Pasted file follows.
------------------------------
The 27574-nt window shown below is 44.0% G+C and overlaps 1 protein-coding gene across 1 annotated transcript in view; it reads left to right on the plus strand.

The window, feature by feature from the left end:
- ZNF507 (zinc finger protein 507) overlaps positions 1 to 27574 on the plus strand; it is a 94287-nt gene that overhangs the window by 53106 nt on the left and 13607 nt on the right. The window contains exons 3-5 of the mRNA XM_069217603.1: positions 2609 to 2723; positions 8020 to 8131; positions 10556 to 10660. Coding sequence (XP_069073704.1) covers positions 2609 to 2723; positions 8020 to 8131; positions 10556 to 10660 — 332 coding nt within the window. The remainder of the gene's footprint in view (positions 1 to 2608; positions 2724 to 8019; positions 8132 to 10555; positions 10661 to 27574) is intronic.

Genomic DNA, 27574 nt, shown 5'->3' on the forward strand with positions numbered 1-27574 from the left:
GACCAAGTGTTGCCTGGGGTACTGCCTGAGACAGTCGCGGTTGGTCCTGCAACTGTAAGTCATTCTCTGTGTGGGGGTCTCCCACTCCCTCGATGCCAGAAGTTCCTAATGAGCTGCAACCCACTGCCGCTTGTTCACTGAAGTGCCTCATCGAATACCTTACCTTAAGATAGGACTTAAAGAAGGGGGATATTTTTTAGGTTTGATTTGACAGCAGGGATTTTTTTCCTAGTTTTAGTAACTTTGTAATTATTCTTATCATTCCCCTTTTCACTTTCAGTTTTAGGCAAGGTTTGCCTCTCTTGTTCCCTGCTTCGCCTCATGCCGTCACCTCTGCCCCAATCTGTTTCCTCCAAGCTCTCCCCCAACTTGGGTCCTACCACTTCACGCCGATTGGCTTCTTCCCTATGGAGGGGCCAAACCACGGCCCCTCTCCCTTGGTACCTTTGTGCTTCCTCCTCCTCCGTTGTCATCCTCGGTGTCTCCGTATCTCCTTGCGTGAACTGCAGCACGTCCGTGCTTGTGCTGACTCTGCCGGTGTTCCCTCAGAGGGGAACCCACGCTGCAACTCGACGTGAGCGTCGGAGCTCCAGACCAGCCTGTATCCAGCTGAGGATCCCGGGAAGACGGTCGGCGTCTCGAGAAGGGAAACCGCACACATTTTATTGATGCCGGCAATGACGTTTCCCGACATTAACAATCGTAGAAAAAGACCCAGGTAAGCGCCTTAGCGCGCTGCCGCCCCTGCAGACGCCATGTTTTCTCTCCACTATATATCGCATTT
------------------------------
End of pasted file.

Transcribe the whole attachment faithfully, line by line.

The 27574-nt window shown below is 44.0% G+C and overlaps 1 protein-coding gene across 1 annotated transcript in view; it reads left to right on the plus strand.

The window, feature by feature from the left end:
- ZNF507 (zinc finger protein 507) overlaps positions 1 to 27574 on the plus strand; it is a 94287-nt gene that overhangs the window by 53106 nt on the left and 13607 nt on the right. The window contains exons 3-5 of the mRNA XM_069217603.1: positions 2609 to 2723; positions 8020 to 8131; positions 10556 to 10660. Coding sequence (XP_069073704.1) covers positions 2609 to 2723; positions 8020 to 8131; positions 10556 to 10660 — 332 coding nt within the window. The remainder of the gene's footprint in view (positions 1 to 2608; positions 2724 to 8019; positions 8132 to 10555; positions 10661 to 27574) is intronic.

Genomic DNA, 27574 nt, shown 5'->3' on the forward strand with positions numbered 1-27574 from the left:
GACCAAGTGTTGCCTGGGGTACTGCCTGAGACAGTCGCGGTTGGTCCTGCAACTGTAAGTCATTCTCTGTGTGGGGGTCTCCCACTCCCTCGATGCCAGAAGTTCCTAATGAGCTGCAACCCACTGCCGCTTGTTCACTGAAGTGCCTCATCGAATACCTTACCTTAAGATAGGACTTAAAGAAGGGGGATATTTTTTAGGTTTGATTTGACAGCAGGGATTTTTTTCCTAGTTTTAGTAACTTTGTAATTATTCTTATCATTCCCCTTTTCACTTTCAGTTTTAGGCAAGGTTTGCCTCTCTTGTTCCCTGCTTCGCCTCATGCCGTCACCTCTGCCCCAATCTGTTTCCTCCAAGCTCTCCCCCAACTTGGGTCCTACCACTTCACGCCGATTGGCTTCTTCCCTATGGAGGGGCCAAACCACGGCCCCTCTCCCTTGGTACCTTTGTGCTTCCTCCTCCTCCGTTGTCATCCTCGGTGTCTCCGTATCTCCTTGCGTGAACTGCAGCACGTCCGTGCTTGTGCTGACTCTGCCGGTGTTCCCTCAGAGGGGAACCCACGCTGCAACTCGACGTGAGCGTCGGAGCTCCAGACCAGCCTGTATCCAGCTGAGGATCCCGGGAAGACGGTCGGCGTCTCGAGAAGGGAAACCGCACACATTTTATTGATGCCGGCAATGACGTTTCCCGACATTAACAATCGTAGAAAAAGACCCAGGTAAGCGCCTTAGCGCGCTGCCGCCCCTGCAGACGCCATGTTTTCTCTCCACTATATATCGCATTT